MBA Admissions Myths Destroyed: Well, I Had My Chance on the GMAT

You finally took the GMAT, and though your score was not bad, it was not what you had hoped—not your ideal score, but certainly not so low that you unquestionably need to try again. So, when you have a score that is just below where you think you should be, should you retake the test? The truth is that you risk very little in taking the GMAT a second—or even a third—time in pursuit of a better outcome.

Simply put, you do not need to worry if you do worse on your second try. Your target school will not average your score down or consider only your lower score. In fact, no matter how you perform the second or third time you take the exam, your target program will consider only your highest score. This essentially eliminates any risk to you or your candidacy in taking the GMAT more than once. So, if you score a 700 on your first test and a 670 on your second, you are better off than if you had scored a 690 on both.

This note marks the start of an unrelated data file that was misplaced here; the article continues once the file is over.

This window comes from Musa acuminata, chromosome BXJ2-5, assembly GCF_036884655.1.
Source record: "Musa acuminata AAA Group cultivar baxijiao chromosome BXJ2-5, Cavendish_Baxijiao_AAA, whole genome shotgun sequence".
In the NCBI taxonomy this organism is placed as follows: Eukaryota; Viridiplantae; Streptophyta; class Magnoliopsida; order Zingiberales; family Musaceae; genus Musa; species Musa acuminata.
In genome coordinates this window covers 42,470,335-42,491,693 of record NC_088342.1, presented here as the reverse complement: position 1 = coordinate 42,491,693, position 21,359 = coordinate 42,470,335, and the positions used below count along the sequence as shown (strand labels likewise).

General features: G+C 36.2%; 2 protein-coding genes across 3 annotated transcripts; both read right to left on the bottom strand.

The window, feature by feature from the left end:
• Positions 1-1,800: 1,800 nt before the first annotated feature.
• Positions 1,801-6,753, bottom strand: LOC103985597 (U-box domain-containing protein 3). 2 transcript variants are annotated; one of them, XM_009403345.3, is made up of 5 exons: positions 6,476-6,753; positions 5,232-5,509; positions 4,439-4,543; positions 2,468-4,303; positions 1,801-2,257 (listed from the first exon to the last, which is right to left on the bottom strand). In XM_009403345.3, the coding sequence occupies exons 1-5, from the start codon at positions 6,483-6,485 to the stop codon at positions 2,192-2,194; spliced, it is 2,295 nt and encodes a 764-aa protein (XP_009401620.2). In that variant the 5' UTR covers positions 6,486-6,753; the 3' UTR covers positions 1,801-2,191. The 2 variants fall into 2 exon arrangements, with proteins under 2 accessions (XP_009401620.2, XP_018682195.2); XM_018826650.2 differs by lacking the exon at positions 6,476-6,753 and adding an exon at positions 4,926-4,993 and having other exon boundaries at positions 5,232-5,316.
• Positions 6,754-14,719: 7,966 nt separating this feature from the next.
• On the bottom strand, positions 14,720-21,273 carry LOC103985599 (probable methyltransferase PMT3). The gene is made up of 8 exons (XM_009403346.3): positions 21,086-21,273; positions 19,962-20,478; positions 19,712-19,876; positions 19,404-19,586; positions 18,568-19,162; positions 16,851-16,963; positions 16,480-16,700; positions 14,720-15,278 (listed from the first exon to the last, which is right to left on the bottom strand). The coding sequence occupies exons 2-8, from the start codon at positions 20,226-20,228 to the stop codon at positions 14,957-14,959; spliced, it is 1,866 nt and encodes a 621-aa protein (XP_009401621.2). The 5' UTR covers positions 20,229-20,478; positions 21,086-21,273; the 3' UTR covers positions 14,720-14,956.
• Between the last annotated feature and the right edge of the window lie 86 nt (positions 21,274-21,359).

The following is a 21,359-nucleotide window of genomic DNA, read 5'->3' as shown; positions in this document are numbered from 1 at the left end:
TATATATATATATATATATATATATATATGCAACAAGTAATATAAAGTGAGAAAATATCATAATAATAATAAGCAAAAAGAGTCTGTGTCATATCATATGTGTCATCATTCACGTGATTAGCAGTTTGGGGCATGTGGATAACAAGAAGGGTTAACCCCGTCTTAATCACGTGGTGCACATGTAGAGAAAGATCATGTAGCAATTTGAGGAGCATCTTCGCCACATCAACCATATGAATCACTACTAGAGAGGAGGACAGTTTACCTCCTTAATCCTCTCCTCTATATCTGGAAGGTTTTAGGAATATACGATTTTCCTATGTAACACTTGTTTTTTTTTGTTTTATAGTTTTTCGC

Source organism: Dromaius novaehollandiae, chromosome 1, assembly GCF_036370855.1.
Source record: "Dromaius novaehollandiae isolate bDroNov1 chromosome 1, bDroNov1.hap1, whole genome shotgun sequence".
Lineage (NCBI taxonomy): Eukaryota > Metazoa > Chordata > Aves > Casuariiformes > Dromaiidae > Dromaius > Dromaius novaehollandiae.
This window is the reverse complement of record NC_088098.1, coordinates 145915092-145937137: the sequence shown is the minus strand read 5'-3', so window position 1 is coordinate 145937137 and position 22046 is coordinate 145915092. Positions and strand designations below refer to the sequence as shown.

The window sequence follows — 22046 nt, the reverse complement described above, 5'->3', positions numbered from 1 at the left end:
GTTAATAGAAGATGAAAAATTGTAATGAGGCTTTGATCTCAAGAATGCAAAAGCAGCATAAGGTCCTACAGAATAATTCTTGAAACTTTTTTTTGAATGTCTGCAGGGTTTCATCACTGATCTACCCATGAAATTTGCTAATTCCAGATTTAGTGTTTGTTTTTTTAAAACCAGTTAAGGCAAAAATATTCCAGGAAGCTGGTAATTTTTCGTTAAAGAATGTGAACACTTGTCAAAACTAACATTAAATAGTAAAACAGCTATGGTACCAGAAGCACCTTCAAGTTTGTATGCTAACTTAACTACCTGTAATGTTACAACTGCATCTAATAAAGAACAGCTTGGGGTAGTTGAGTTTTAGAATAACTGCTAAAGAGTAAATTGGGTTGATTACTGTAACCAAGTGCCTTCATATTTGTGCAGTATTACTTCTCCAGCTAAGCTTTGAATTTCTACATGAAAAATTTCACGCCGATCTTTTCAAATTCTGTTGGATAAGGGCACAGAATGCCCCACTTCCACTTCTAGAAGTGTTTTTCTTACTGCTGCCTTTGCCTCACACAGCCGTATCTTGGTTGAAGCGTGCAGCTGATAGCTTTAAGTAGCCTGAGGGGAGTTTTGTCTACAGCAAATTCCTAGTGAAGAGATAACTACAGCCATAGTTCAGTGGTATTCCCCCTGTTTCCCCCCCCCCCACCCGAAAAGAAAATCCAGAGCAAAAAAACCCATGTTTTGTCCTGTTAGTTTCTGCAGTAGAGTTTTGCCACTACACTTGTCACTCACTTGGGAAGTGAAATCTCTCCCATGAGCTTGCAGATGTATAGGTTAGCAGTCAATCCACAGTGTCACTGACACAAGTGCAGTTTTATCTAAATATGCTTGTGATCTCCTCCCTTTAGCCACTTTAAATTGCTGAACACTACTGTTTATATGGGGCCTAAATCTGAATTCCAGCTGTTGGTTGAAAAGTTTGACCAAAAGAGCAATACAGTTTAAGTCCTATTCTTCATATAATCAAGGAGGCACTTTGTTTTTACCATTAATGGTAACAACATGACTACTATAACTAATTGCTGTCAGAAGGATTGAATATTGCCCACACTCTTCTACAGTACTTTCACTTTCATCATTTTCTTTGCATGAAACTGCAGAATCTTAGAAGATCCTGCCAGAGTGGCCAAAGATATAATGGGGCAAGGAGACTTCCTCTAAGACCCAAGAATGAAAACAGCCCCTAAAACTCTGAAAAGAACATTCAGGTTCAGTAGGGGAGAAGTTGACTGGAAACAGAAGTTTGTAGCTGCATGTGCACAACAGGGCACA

Dartmouth Tuck, for one, tacitly encourages multiple attempts at the GMAT by allowing applicants to report all valid scores from the previous five years. Tuck will consider an applicant’s best performance on each section of the GMAT (Verbal and Quant), even if the individual scores are from different tests, but will not combine scores to consider a new total score.

So, relax and take the test again if you have time and—more importantly—feel that you can do better. However, if you do not believe you would improve your score, retaking the test, especially more than twice, is pointless.

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